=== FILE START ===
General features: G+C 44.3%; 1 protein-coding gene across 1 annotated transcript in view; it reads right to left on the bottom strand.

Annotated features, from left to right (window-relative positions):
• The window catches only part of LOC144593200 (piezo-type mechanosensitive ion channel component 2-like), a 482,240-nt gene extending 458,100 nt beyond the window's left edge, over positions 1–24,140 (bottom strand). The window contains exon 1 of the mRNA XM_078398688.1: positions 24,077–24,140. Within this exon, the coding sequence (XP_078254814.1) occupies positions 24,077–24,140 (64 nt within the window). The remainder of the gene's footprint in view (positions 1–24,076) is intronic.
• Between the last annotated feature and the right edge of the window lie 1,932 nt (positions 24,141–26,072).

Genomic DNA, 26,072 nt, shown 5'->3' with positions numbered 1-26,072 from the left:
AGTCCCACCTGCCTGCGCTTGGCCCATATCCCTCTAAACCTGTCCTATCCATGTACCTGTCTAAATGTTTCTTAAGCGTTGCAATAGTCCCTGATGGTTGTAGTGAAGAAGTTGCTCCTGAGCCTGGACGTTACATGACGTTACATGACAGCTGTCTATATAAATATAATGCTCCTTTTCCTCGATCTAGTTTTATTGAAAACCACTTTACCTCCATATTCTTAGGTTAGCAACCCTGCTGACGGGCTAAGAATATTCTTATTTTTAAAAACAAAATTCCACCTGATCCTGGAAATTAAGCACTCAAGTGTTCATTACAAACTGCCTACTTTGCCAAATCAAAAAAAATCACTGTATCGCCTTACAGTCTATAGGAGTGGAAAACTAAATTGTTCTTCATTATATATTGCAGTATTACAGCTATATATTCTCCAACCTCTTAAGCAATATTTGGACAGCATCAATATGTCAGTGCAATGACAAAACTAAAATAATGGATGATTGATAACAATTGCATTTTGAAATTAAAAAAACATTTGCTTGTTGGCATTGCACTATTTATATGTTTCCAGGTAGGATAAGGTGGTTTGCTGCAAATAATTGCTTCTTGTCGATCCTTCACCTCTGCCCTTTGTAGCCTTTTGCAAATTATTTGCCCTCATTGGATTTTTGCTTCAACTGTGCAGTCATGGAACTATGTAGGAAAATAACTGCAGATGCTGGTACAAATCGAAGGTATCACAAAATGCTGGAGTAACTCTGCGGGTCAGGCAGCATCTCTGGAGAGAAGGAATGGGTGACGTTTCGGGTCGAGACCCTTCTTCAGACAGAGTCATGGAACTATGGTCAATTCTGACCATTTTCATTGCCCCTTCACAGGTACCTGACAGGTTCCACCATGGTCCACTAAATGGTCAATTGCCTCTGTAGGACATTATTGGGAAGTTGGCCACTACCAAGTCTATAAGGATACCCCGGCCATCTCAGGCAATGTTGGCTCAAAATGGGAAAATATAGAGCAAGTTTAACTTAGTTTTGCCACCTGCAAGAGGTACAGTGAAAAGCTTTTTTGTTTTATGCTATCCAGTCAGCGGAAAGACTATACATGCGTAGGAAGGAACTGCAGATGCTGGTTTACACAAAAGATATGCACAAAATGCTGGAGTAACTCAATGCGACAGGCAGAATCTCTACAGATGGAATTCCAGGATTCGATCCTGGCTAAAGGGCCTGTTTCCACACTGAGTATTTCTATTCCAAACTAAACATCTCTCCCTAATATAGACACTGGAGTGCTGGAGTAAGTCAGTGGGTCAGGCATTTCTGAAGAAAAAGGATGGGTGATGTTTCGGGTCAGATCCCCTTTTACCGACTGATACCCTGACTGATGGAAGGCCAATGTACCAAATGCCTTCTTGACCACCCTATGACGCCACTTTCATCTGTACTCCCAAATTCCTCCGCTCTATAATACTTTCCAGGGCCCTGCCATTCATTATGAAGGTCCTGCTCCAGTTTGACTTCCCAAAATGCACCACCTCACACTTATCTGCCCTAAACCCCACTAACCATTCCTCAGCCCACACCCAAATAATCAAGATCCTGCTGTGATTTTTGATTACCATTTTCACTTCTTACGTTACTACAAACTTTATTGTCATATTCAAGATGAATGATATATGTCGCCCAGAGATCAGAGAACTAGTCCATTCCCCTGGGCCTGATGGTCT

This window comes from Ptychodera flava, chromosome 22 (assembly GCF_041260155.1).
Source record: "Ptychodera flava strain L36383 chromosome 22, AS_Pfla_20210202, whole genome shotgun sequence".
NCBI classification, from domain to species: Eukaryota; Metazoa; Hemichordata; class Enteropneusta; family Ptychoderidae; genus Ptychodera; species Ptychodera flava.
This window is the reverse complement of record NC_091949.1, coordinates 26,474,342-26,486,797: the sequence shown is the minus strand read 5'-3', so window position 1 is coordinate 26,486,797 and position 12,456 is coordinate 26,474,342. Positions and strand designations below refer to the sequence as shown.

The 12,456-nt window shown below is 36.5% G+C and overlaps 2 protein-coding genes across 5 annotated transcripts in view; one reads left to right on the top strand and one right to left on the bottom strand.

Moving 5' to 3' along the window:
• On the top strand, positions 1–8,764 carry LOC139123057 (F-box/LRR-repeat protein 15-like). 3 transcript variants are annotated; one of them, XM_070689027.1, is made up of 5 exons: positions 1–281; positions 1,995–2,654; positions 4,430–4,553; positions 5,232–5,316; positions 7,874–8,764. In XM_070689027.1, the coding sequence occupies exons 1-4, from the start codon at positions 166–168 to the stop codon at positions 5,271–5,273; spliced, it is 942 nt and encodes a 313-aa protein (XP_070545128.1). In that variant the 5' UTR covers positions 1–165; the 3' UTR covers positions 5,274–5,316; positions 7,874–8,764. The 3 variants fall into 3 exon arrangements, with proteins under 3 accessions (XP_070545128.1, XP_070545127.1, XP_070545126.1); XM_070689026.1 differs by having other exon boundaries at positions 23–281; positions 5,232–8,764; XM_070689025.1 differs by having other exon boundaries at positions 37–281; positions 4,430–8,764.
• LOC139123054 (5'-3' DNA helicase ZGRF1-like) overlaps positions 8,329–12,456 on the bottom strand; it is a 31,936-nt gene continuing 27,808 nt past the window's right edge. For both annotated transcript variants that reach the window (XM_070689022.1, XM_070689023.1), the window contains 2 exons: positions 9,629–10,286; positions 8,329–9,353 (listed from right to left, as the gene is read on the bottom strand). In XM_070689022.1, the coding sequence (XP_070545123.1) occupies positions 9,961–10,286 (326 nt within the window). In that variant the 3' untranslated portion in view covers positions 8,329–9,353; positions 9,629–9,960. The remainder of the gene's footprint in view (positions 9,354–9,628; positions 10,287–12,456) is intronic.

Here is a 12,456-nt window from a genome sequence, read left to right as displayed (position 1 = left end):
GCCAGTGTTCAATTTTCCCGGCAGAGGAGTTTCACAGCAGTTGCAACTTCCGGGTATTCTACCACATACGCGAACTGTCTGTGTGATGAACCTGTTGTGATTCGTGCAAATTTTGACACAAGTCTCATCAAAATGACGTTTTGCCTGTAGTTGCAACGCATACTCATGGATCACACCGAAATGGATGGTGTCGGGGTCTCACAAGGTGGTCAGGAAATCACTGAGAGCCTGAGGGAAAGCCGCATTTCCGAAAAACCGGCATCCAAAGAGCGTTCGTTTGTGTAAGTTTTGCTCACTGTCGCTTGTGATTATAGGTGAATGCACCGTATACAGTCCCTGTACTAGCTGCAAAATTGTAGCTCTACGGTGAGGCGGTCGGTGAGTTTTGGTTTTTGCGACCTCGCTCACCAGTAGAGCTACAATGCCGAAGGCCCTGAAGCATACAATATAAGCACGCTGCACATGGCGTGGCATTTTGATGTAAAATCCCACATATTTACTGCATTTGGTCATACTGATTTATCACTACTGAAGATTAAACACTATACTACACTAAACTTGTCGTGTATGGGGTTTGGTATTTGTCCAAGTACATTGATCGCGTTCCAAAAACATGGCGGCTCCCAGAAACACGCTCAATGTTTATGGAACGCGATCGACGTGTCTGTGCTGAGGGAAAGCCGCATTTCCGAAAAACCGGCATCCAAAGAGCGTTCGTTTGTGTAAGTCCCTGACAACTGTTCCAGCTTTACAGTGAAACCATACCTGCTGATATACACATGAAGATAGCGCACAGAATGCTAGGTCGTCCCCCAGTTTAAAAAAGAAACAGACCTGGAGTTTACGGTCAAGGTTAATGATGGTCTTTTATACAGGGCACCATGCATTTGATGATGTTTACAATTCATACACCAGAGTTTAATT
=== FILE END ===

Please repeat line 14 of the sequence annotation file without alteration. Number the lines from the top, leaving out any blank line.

• LOC139123054 (5'-3' DNA helicase ZGRF1-like) overlaps positions 8,329–12,456 on the bottom strand; it is a 31,936-nt gene continuing 27,808 nt past the window's right edge. For both annotated transcript variants that reach the window (XM_070689022.1, XM_070689023.1), the window contains 2 exons: positions 9,629–10,286; positions 8,329–9,353 (listed from right to left, as the gene is read on the bottom strand). In XM_070689022.1, the coding sequence (XP_070545123.1) occupies positions 9,961–10,286 (326 nt within the window). In that variant the 3' untranslated portion in view covers positions 8,329–9,353; positions 9,629–9,960. The remainder of the gene's footprint in view (positions 9,354–9,628; positions 10,287–12,456) is intronic.